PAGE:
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San Joaquin River Chinook salmon made history last year – sort of

 •  by Lois Henry
San Joaquin River Restoration Program staffers set a rotary screw trap near Scout Island north of Fresno in this Nov. 4, 2019 photo. The trap catches juvenile Chinook salmon that are assessed for number, size and migration timing. Credit: San Joaquin Restoration Program

An unexpected number of Chinook salmon swam up the San Joaquin River last spring, prompting surprise and giddy pronouncements that the river’s long dead spring-run population had been resurrected.

The 500 or so fish were living proof that the 11-year-long river restoration program was a success. A “smashing” success, some advocates said.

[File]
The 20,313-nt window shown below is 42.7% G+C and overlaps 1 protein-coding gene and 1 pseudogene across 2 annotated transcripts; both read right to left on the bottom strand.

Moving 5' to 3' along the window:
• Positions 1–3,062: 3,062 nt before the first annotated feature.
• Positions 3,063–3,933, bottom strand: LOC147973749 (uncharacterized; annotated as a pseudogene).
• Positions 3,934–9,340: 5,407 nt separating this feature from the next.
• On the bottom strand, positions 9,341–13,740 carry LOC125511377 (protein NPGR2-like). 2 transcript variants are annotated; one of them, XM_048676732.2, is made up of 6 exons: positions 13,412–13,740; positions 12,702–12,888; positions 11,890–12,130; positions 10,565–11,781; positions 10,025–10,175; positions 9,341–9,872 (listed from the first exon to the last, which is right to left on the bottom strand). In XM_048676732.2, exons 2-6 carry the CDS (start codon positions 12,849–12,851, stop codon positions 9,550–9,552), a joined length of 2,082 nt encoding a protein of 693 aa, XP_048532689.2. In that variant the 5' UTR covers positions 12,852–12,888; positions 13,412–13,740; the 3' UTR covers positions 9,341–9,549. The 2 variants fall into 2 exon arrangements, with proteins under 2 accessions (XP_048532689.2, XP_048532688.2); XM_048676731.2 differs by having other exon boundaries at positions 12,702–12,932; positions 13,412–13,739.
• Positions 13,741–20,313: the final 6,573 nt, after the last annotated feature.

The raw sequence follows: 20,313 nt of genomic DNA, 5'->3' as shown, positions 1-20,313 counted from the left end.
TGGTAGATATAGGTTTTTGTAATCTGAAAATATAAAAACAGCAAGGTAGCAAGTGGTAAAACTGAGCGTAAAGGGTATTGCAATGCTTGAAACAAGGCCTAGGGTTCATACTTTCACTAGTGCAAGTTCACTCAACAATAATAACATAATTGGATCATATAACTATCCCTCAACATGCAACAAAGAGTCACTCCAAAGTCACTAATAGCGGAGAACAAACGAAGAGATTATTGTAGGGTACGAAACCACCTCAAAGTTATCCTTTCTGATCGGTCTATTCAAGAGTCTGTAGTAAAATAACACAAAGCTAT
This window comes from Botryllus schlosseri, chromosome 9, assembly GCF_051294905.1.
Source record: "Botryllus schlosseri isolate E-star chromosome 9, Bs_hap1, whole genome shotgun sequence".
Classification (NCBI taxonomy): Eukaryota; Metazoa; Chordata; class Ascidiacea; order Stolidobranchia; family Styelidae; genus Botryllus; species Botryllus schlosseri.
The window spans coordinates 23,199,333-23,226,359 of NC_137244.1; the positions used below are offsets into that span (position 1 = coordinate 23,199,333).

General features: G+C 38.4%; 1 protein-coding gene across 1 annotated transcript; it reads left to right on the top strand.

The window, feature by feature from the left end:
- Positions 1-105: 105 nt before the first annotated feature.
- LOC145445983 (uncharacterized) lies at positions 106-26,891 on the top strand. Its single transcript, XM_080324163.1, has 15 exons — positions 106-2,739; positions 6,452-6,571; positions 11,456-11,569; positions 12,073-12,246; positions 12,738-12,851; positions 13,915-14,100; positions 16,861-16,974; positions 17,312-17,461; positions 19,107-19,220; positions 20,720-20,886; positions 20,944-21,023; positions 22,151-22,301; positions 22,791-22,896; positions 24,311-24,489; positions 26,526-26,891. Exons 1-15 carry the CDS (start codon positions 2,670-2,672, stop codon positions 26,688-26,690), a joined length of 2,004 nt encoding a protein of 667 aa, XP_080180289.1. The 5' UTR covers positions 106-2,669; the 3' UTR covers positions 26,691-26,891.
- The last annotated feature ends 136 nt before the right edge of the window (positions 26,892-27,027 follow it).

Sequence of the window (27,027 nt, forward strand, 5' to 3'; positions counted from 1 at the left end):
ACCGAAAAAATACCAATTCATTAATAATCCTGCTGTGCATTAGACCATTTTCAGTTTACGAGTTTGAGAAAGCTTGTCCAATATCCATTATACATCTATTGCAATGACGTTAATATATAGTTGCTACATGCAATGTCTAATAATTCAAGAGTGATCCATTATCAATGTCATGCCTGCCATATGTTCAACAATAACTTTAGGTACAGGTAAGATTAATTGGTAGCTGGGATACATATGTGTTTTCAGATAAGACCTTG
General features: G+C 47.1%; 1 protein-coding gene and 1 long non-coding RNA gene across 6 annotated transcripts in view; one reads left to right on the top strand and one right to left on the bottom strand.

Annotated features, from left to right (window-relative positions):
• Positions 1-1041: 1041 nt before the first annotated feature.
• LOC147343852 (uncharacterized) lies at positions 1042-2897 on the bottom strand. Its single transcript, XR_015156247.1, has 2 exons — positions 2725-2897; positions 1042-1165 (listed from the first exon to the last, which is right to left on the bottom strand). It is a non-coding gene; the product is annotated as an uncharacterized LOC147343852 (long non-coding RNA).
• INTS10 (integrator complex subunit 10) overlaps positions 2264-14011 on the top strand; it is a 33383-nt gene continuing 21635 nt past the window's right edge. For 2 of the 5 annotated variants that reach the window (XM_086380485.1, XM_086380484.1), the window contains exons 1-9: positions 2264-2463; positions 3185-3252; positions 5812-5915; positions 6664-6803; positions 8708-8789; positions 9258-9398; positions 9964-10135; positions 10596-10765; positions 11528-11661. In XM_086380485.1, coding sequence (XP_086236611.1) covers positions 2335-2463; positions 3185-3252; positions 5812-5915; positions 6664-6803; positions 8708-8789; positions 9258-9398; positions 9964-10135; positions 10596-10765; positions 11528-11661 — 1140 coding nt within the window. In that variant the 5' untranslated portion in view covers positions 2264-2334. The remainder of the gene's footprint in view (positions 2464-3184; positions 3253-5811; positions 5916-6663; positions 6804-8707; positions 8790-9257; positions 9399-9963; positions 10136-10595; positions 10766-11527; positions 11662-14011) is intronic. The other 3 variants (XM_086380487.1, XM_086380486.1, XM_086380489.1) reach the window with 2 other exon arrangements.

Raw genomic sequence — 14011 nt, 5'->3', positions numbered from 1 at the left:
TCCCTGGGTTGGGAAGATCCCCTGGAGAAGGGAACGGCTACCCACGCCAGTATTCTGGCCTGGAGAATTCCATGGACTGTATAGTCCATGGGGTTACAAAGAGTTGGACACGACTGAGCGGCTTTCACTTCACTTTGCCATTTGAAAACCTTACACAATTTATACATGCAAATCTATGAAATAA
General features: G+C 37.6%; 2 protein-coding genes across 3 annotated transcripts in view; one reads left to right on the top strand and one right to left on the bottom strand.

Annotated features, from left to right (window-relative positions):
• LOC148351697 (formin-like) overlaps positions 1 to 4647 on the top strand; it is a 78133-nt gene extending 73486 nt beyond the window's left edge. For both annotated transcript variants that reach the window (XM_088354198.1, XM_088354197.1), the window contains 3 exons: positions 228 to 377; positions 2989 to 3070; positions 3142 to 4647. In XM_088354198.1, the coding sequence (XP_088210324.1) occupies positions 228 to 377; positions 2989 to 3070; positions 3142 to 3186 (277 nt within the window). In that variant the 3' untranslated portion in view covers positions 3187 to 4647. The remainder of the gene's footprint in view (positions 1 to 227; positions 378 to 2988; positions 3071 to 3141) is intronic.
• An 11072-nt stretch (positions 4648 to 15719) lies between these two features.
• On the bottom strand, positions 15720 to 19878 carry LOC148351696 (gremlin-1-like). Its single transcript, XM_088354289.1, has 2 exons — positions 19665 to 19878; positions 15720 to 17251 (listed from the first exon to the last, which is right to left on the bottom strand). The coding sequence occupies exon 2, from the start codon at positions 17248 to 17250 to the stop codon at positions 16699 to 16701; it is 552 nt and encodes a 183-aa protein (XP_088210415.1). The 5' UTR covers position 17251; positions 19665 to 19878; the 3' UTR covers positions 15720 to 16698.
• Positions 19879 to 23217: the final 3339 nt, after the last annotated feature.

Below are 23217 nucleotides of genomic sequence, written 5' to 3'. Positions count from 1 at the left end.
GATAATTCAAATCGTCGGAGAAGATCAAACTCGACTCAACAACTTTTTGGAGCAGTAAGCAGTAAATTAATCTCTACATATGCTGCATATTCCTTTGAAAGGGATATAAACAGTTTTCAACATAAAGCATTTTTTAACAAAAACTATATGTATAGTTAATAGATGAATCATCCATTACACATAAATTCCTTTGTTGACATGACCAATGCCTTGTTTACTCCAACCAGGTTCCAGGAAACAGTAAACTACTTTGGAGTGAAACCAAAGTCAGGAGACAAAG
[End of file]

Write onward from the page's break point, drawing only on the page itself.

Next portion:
Others felt the event was proof that some level of a salmon fishery could be reproduced on the San Joaquin.

But at what cost?

To get this far, the federal government has already spent $250 million. To create a swimmable path for future spring run fish (rather than trucking them upriver), it will have to spend another $600-plus million.

That’s a hefty price tag.

Especially considering the Chinook that came up the flooding San Joaquin in spring 2019 are genetic imposters that will never be able to reach elevations where true spring-run salmon once spawned.

Which begs the question of whether this is truly a “spring run” and, if not, should the river restoration shift focus?

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